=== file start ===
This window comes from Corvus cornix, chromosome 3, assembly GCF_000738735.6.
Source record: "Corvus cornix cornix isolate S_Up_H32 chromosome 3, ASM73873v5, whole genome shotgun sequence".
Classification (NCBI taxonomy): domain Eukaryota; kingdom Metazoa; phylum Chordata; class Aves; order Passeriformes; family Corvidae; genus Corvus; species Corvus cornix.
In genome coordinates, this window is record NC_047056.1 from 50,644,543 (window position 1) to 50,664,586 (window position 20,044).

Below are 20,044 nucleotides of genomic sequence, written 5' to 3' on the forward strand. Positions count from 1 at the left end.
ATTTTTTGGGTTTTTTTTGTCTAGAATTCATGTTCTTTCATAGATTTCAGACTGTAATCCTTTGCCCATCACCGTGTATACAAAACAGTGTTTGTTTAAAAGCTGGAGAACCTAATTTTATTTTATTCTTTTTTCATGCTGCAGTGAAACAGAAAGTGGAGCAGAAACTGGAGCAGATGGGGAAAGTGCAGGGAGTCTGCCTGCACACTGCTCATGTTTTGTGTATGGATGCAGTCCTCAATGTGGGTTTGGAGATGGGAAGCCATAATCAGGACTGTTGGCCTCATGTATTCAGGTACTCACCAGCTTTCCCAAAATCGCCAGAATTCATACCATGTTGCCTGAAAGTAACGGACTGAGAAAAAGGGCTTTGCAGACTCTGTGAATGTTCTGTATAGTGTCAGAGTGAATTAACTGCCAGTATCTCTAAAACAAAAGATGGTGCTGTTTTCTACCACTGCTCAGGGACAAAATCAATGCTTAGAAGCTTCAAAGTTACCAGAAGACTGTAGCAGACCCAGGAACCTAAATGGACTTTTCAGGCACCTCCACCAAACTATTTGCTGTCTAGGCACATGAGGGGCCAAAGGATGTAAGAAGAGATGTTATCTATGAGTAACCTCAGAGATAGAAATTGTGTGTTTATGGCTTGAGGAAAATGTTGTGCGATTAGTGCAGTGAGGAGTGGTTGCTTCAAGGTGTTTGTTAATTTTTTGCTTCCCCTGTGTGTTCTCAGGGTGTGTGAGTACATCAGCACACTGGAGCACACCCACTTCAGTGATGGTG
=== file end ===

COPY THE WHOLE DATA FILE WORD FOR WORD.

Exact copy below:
This window comes from Corvus cornix, chromosome 3, assembly GCF_000738735.6.
Source record: "Corvus cornix cornix isolate S_Up_H32 chromosome 3, ASM73873v5, whole genome shotgun sequence".
Classification (NCBI taxonomy): domain Eukaryota; kingdom Metazoa; phylum Chordata; class Aves; order Passeriformes; family Corvidae; genus Corvus; species Corvus cornix.
In genome coordinates, this window is record NC_047056.1 from 50,644,543 (window position 1) to 50,664,586 (window position 20,044).

Below are 20,044 nucleotides of genomic sequence, written 5' to 3' on the forward strand. Positions count from 1 at the left end.
ATTTTTTGGGTTTTTTTTGTCTAGAATTCATGTTCTTTCATAGATTTCAGACTGTAATCCTTTGCCCATCACCGTGTATACAAAACAGTGTTTGTTTAAAAGCTGGAGAACCTAATTTTATTTTATTCTTTTTTCATGCTGCAGTGAAACAGAAAGTGGAGCAGAAACTGGAGCAGATGGGGAAAGTGCAGGGAGTCTGCCTGCACACTGCTCATGTTTTGTGTATGGATGCAGTCCTCAATGTGGGTTTGGAGATGGGAAGCCATAATCAGGACTGTTGGCCTCATGTATTCAGGTACTCACCAGCTTTCCCAAAATCGCCAGAATTCATACCATGTTGCCTGAAAGTAACGGACTGAGAAAAAGGGCTTTGCAGACTCTGTGAATGTTCTGTATAGTGTCAGAGTGAATTAACTGCCAGTATCTCTAAAACAAAAGATGGTGCTGTTTTCTACCACTGCTCAGGGACAAAATCAATGCTTAGAAGCTTCAAAGTTACCAGAAGACTGTAGCAGACCCAGGAACCTAAATGGACTTTTCAGGCACCTCCACCAAACTATTTGCTGTCTAGGCACATGAGGGGCCAAAGGATGTAAGAAGAGATGTTATCTATGAGTAACCTCAGAGATAGAAATTGTGTGTTTATGGCTTGAGGAAAATGTTGTGCGATTAGTGCAGTGAGGAGTGGTTGCTTCAAGGTGTTTGTTAATTTTTTGCTTCCCCTGTGTGTTCTCAGGGTGTGTGAGTACATCAGCACACTGGAGCACACCCACTTCAGTGATGGTG